Parishes are the areas which are served by a parish church and its priest. However, it is perhaps best to define a parish as the area from which the parish priest drew his income. In historical times, this income generally came from tithes, a tax of ten percent on crops and livestock in the parish. (It must have formed one of the most onerous taxes to fall regularly upon parishioners before the growth of central government taxation in the nineteenth century).
From the sixteenth century, the government began to give parishes new responsibilities. In 1538, they were ordered to keep a records of baptisms, marriages and burials. (So began the keeping of the records which are vital to family historians before the introduction of civil registration in July 1837.) In 1558, they became responsible for the maintenance of highways. More importantly, in 1601 they were given responsibility for the relief of the poor. All these activities generated records. Some of them have survived to form the basic and essential sources for local and family history.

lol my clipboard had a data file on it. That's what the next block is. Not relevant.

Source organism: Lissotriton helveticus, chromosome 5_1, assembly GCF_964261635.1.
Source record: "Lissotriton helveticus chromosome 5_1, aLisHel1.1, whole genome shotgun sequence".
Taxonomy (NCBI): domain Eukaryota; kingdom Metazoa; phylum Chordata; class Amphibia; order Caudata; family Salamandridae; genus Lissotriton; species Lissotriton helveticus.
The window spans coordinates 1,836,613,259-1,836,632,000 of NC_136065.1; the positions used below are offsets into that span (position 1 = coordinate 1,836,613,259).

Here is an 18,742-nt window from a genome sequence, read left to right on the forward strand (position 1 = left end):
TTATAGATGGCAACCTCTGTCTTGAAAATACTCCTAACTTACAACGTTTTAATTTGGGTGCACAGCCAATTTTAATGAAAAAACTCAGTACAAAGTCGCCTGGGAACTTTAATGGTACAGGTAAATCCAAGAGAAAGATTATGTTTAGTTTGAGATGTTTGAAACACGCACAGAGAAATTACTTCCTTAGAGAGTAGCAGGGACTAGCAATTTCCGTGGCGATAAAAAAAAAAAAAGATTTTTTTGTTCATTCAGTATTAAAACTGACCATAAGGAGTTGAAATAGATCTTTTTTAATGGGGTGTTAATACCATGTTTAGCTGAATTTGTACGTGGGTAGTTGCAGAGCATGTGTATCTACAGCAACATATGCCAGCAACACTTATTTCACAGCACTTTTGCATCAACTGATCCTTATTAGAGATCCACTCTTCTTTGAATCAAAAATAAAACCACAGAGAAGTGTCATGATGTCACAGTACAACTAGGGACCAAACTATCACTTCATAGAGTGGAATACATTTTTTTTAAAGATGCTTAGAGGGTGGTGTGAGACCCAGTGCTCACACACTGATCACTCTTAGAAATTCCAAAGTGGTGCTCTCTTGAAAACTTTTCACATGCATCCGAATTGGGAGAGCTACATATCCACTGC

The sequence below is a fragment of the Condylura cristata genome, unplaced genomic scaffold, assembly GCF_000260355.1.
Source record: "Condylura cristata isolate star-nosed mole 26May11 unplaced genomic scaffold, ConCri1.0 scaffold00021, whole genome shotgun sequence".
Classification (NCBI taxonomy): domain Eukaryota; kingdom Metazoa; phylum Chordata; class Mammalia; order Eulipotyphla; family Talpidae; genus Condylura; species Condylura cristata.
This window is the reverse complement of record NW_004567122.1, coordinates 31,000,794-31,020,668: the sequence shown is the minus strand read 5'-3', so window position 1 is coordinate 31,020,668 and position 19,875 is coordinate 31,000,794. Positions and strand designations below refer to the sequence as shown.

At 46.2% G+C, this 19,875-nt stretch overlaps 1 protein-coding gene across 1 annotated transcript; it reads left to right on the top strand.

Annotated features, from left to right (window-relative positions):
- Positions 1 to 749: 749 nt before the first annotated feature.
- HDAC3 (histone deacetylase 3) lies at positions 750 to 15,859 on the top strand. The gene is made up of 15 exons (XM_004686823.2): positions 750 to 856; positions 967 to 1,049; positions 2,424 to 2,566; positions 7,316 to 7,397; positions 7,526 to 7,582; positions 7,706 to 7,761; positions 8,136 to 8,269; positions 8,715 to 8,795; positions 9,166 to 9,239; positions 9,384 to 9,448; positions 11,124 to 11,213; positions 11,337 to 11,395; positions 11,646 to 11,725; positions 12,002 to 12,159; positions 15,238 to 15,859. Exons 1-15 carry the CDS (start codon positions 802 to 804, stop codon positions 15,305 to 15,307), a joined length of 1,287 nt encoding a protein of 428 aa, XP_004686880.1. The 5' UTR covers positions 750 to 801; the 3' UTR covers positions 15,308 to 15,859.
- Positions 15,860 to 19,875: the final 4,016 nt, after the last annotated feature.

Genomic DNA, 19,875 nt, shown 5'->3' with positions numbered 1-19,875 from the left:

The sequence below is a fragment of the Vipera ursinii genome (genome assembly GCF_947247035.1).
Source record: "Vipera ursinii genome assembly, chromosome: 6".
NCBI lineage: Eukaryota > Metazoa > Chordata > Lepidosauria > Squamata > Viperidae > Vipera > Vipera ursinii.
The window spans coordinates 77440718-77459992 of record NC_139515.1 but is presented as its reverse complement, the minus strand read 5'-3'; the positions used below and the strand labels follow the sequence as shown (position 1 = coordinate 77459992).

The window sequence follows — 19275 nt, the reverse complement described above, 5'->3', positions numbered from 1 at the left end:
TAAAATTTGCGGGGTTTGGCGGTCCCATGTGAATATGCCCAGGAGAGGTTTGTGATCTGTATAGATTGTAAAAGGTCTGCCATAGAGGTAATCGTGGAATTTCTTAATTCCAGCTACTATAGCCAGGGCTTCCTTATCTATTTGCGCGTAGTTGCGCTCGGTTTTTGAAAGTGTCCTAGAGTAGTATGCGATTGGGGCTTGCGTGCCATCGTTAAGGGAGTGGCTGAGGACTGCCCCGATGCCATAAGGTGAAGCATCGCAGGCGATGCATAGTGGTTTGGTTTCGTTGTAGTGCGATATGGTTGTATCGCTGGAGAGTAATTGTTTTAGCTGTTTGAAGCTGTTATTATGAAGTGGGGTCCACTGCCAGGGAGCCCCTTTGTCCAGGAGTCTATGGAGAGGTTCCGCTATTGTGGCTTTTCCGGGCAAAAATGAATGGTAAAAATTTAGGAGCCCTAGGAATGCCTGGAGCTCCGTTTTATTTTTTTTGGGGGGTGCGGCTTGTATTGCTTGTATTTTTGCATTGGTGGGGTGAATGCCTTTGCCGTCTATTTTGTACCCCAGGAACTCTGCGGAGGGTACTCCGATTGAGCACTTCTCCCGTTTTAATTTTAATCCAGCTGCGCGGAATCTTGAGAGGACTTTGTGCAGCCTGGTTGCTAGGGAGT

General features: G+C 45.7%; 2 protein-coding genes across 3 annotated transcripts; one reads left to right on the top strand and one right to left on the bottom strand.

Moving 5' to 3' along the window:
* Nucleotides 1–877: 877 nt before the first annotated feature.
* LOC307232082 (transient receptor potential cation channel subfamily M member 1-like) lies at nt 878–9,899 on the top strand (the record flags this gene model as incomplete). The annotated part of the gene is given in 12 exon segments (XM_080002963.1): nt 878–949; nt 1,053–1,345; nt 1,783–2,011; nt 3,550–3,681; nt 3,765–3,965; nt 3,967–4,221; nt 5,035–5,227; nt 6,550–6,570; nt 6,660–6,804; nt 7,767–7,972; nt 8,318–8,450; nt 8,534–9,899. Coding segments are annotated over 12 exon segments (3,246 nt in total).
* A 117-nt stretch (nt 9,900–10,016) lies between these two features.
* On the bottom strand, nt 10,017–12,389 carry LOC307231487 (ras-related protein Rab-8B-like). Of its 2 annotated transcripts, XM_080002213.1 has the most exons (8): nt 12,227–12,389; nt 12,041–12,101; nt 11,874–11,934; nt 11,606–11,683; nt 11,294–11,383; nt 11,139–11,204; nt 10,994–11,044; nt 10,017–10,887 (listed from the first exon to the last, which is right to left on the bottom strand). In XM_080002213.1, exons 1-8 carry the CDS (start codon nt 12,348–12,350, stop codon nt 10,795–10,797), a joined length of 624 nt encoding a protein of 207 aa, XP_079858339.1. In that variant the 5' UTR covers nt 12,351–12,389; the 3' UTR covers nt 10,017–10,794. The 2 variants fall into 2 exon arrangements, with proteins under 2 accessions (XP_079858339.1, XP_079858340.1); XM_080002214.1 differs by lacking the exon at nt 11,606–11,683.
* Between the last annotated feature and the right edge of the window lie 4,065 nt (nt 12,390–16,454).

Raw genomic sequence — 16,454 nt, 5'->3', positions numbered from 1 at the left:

Doncaster Archives was appointed a Diocesan Record Office in 1979 and now has the records of some seven dozen Church of England parishes in its safekeeping. For details, see the webpage on Parish Registers.
In the North of England, the township was, for some purposes, more important than the parish, as is explained in the webpage on the Township. As a result, certain records relating to the civil functions of the parish were inherited by the civil parish councils set up in 1894. These records have now been deposited with Doncaster Archives through this channel.
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